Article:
Amazing idiocy in Arizona

My former home state, Arizona, is now considering a bill, misnamed the “Academic Bill of Rights,” that would ban any teacher in any public learning institution at any level from taking any position on a controversial subject. I’m serious; you can read the proposed legislation here. There’s a nice blog post about it at College Freedom.

Take this excerpt:

An instructor at a university under the jurisdiction of the Arizona board of regents or at a community college under the jurisdiction of a community college district who is acting as an agent of or who is working in an official capacity for a university or community college shall not … (various things including)…Endorse, support or oppose any pending, proposed or enacted local, state or federal legislation, regulation or rule…Advocate one side of a social, political or cultural issue that is a matter of partisan controversy…etc.

Pretty amazing stuff — so a professor couldn’t tell a class that she approved of, say, the 13th amendment banning slavery (an enacted federal regulation or rule? Maybe constitutional amendments are exempt) or legislation against sexual predators. As for advocating one side of a “cultural issue” about which there is “partisan controversy” — does this include evolution?

I suppose that the chances of passage aren’t too good, but it did make it out of committee. I can’t help feeling a little schadenfreude here; it’s nice to see another state making an ass of itself.

2 Responses to “Amazing idiocy in Arizona”

  1. Travis says:

    I am almost positive this is another, albeit sneaky, way of getting the topic of evolution out of schools. You’d be surprised at how many students I’ve encountered at the UA, grad and undergrad, who get all shaky when the topic is mentioned even in passing. You may recall Dan Dan the Bible Man from my research methods class last semester who kept picking fights about this. Someone else from that class dropped because he didn’t feel the professor was respecting his religious beliefs when she said, “You can’t test the supernatural.” The son of a woman I work with quit the UA completely when his freshman econ prof mentioned evolution in passing during the course of a lecture. Her son said he was tired of evolution being pushed down his throat.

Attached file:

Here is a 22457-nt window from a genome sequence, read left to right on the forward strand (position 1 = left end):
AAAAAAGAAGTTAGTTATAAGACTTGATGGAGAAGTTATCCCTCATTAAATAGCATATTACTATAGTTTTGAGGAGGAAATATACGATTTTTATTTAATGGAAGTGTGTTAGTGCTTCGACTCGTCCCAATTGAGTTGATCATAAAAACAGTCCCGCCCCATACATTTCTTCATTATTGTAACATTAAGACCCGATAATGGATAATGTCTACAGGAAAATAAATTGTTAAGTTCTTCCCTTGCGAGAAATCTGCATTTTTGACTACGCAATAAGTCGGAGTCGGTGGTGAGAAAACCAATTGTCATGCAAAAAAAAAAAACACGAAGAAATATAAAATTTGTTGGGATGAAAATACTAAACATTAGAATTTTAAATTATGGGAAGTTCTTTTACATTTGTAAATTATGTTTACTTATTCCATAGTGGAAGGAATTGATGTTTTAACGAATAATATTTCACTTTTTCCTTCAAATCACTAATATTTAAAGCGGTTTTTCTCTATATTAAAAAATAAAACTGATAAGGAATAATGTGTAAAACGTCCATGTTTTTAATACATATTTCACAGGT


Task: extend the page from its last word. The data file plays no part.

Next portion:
I am not entirely sure why this is such a sensitive topic.

  2. Allen says:

    I sort of understand the problem, actually. If your entire world view depends on a static universe created by fiat a few thousand years ago, then it’s very threatening to have people trying to persuade you that the universe is actually billions of years old, and that every aspect of it has been and still is in flux.

    It’s not incompatible with Christianity or any other major world religion, but harmonizing those religions with scientific understanding of the history of the universe requires sophisticated theological work that just isn’t done in some Protestant denominations.

    When you go to college and *everybody*, even your econ prof, treats this revolutionary view of the cosmos as accepted knowledge, no wonder you feel that people are trying to “push evolution down your throat”. Add to this the fact that many scientists actually think that evolution invalidates Christianity, and conflict is the only option. It’s worse in public institutions than it is in, say, Catholic or ELCA Lutheran seminaries. In religious schools, you simply require everybody to study theology, and you teach them how Christianity accommodates evolutionary thought. In public institutions, separation of church and state precludes requiring such courses.

    So in the public institutions, we teach science, but give students little help with how they’re supposed to rebuild their world view to integrate it.

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